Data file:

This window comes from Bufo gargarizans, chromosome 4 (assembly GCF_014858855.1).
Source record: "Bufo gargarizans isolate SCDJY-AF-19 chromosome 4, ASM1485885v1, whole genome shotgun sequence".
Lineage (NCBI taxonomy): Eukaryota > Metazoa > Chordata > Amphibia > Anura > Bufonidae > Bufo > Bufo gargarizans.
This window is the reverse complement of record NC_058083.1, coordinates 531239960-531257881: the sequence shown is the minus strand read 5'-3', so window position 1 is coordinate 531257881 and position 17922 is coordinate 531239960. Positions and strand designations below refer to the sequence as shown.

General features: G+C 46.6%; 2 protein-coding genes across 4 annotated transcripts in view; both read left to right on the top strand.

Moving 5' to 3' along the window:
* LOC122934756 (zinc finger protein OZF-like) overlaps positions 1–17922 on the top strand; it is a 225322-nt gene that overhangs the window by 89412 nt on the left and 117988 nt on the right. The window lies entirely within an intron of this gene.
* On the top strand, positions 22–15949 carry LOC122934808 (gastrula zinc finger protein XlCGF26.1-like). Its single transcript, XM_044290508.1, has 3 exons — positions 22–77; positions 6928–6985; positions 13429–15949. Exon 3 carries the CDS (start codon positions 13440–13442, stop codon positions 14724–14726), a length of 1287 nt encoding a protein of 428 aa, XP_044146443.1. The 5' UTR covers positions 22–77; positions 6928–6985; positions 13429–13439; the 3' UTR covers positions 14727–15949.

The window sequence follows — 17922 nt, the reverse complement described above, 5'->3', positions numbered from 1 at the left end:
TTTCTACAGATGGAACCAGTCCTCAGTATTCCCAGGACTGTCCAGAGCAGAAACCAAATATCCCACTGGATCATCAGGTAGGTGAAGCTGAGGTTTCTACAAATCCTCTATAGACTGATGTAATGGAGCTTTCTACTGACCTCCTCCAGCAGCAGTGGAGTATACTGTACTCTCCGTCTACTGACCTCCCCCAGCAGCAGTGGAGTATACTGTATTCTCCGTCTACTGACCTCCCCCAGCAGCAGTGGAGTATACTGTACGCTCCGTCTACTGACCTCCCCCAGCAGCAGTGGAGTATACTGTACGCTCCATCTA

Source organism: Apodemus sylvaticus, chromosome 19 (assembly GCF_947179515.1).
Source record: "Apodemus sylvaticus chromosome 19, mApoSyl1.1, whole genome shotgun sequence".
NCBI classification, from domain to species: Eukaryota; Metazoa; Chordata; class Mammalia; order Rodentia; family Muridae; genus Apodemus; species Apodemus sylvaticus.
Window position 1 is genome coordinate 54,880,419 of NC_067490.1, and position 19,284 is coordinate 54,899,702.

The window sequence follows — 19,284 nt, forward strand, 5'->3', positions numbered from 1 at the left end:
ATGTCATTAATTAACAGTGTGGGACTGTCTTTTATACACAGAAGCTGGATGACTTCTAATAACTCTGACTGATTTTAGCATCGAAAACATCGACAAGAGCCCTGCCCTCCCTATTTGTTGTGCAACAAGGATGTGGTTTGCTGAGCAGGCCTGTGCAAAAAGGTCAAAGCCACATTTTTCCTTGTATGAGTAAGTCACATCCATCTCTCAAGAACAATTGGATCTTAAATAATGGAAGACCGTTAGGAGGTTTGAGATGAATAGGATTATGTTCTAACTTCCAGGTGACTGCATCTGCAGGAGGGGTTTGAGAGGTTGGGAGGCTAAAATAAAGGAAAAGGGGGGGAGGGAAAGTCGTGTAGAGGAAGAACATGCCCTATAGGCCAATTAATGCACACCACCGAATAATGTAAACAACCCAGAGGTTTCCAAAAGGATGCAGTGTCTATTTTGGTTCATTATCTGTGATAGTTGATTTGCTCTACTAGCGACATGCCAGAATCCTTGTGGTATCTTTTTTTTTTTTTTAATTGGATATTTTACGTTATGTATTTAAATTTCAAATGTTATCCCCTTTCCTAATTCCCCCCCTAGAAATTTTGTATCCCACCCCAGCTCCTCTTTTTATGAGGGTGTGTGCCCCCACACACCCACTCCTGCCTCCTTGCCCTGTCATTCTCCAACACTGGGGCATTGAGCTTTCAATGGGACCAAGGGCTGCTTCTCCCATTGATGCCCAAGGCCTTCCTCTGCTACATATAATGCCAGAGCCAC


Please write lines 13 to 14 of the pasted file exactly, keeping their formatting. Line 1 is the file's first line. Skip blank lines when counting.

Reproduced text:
NCBI classification, from domain to species: Eukaryota; Metazoa; Chordata; class Mammalia; order Rodentia; family Muridae; genus Apodemus; species Apodemus sylvaticus.
Window position 1 is genome coordinate 54,880,419 of NC_067490.1, and position 19,284 is coordinate 54,899,702.